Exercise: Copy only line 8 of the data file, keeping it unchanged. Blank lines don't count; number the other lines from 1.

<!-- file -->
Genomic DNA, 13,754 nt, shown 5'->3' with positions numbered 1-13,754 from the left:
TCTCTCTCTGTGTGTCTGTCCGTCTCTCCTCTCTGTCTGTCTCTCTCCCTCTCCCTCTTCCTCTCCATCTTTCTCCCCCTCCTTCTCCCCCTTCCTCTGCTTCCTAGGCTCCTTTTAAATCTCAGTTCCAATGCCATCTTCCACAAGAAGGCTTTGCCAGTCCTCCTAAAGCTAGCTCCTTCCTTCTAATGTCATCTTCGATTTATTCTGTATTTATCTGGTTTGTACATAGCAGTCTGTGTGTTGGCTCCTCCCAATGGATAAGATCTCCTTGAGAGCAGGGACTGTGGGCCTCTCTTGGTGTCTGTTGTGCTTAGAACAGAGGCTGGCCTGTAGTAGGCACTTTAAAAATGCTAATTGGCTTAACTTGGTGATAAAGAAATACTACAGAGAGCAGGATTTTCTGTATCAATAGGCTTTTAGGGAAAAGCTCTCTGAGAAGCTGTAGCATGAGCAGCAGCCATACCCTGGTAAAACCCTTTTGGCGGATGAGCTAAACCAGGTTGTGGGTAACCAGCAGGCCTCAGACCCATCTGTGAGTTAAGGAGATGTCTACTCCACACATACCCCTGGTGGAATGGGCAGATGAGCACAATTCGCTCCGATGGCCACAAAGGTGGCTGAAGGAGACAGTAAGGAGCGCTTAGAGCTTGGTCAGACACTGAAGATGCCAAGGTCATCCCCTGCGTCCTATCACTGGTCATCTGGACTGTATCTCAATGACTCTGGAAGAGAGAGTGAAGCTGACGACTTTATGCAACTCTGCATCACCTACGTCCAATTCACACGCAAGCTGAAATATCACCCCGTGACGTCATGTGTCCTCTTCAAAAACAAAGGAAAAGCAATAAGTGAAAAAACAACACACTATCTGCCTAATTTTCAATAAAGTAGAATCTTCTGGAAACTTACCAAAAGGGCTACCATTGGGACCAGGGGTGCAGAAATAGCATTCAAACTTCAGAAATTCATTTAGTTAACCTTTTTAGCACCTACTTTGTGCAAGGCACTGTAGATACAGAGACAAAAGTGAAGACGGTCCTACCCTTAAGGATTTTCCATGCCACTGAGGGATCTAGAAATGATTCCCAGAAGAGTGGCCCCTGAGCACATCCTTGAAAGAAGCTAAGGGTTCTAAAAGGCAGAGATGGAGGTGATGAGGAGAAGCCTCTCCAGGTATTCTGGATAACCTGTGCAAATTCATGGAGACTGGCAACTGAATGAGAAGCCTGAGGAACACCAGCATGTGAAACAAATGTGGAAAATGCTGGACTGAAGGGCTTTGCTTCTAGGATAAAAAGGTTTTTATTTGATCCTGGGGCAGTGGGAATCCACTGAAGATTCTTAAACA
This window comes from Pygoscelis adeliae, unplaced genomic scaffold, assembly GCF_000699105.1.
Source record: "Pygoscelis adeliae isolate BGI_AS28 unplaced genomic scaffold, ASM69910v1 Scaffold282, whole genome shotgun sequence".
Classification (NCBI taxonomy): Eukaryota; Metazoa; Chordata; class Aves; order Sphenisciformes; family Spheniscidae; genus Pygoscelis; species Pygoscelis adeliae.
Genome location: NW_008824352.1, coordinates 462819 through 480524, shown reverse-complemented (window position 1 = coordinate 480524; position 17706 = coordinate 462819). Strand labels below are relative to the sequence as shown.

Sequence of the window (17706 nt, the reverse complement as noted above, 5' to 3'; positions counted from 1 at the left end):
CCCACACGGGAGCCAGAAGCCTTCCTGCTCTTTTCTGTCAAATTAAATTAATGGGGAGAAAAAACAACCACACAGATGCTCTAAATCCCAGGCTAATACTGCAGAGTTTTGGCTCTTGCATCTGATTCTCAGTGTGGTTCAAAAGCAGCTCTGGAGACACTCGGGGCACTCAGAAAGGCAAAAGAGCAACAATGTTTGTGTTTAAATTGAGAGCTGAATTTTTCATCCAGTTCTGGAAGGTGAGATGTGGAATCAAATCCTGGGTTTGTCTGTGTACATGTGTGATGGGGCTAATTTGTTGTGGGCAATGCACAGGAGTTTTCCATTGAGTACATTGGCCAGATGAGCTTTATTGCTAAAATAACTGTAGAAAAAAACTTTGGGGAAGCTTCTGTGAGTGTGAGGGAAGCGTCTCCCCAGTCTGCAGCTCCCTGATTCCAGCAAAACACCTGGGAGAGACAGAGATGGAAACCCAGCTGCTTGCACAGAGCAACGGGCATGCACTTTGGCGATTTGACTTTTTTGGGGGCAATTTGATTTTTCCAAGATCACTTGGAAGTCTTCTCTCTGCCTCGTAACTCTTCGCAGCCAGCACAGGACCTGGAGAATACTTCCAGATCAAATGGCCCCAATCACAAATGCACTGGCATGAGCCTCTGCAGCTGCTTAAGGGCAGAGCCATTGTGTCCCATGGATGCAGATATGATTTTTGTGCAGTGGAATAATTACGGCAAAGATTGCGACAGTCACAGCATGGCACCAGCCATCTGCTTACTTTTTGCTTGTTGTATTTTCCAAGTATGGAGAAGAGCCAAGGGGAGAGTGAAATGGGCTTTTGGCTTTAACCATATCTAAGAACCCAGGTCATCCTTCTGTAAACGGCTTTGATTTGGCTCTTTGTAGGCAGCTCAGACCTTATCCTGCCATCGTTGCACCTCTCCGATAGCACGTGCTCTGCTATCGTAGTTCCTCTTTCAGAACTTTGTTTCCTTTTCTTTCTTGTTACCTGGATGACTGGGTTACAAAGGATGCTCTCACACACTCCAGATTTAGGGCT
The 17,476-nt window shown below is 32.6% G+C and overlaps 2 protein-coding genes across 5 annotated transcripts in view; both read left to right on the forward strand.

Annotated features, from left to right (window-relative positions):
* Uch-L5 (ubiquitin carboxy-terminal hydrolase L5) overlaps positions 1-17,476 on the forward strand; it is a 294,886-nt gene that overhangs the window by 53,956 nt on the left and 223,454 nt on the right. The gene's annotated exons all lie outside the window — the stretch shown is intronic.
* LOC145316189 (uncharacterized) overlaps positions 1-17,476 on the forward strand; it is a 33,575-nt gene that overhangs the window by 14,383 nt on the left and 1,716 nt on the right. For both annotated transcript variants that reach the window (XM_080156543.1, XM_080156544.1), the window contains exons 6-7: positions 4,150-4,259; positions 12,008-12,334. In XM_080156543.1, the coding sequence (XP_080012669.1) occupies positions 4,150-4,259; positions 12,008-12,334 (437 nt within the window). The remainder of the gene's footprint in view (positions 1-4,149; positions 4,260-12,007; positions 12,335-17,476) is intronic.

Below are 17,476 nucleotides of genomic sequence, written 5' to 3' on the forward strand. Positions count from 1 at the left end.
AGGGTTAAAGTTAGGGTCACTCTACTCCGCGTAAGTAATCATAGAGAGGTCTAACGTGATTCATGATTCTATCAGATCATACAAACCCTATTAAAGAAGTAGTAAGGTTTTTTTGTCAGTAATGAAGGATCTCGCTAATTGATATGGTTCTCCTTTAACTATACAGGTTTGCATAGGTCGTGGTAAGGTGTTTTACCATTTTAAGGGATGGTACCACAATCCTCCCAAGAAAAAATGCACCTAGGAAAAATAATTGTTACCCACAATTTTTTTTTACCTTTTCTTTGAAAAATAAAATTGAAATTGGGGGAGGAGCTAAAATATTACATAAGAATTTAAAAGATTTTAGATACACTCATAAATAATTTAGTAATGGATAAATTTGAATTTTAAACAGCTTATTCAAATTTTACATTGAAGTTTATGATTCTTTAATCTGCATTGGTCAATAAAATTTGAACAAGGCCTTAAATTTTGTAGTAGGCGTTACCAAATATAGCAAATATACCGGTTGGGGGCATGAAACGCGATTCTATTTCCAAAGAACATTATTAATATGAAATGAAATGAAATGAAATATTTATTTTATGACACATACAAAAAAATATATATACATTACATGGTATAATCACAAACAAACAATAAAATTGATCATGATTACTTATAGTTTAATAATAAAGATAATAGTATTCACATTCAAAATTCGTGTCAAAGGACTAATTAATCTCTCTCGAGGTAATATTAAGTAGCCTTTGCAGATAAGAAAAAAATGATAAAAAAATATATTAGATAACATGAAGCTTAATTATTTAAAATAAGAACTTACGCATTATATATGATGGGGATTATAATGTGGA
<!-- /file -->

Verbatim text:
CCCACACGGGAGCCAGAAGCCTTCCTGCTCTTTTCTGTCAAATTAAATTAATGGGGAGAAAAAACAACCACACAGATGCTCTAAATCCCAGGCTAATACTGCAGAGTTTTGGCTCTTGCATCTGATTCTCAGTGTGGTTCAAAAGCAGCTCTGGAGACACTCGGGGCACTCAGAAAGGCAAAAGAGCAACAATGTTTGTGTTTAAATTGAGAGCTGAATTTTTCATCCAGTTCTGGAAGGTGAGATGTGGAATCAAATCCTGGGTTTGTCTGTGTACATGTGTGATGGGGCTAATTTGTTGTGGGCAATGCACAGGAGTTTTCCATTGAGTACATTGGCCAGATGAGCTTTATTGCTAAAATAACTGTAGAAAAAAACTTTGGGGAAGCTTCTGTGAGTGTGAGGGAAGCGTCTCCCCAGTCTGCAGCTCCCTGATTCCAGCAAAACACCTGGGAGAGACAGAGATGGAAACCCAGCTGCTTGCACAGAGCAACGGGCATGCACTTTGGCGATTTGACTTTTTTGGGGGCAATTTGATTTTTCCAAGATCACTTGGAAGTCTTCTCTCTGCCTCGTAACTCTTCGCAGCCAGCACAGGACCTGGAGAATACTTCCAGATCAAATGGCCCCAATCACAAATGCACTGGCATGAGCCTCTGCAGCTGCTTAAGGGCAGAGCCATTGTGTCCCATGGATGCAGATATGATTTTTGTGCAGTGGAATAATTACGGCAAAGATTGCGACAGTCACAGCATGGCACCAGCCATCTGCTTACTTTTTGCTTGTTGTATTTTCCAAGTATGGAGAAGAGCCAAGGGGAGAGTGAAATGGGCTTTTGGCTTTAACCATATCTAAGAACCCAGGTCATCCTTCTGTAAACGGCTTTGATTTGGCTCTTTGTAGGCAGCTCAGACCTTATCCTGCCATCGTTGCACCTCTCCGATAGCACGTGCTCTGCTATCGTAGTTCCTCTTTCAGAACTTTGTTTCCTTTTCTTTCTTGTTACCTGGATGACTGGGTTACAAAGGATGCTCTCACACACTCCAGATTTAGGGCT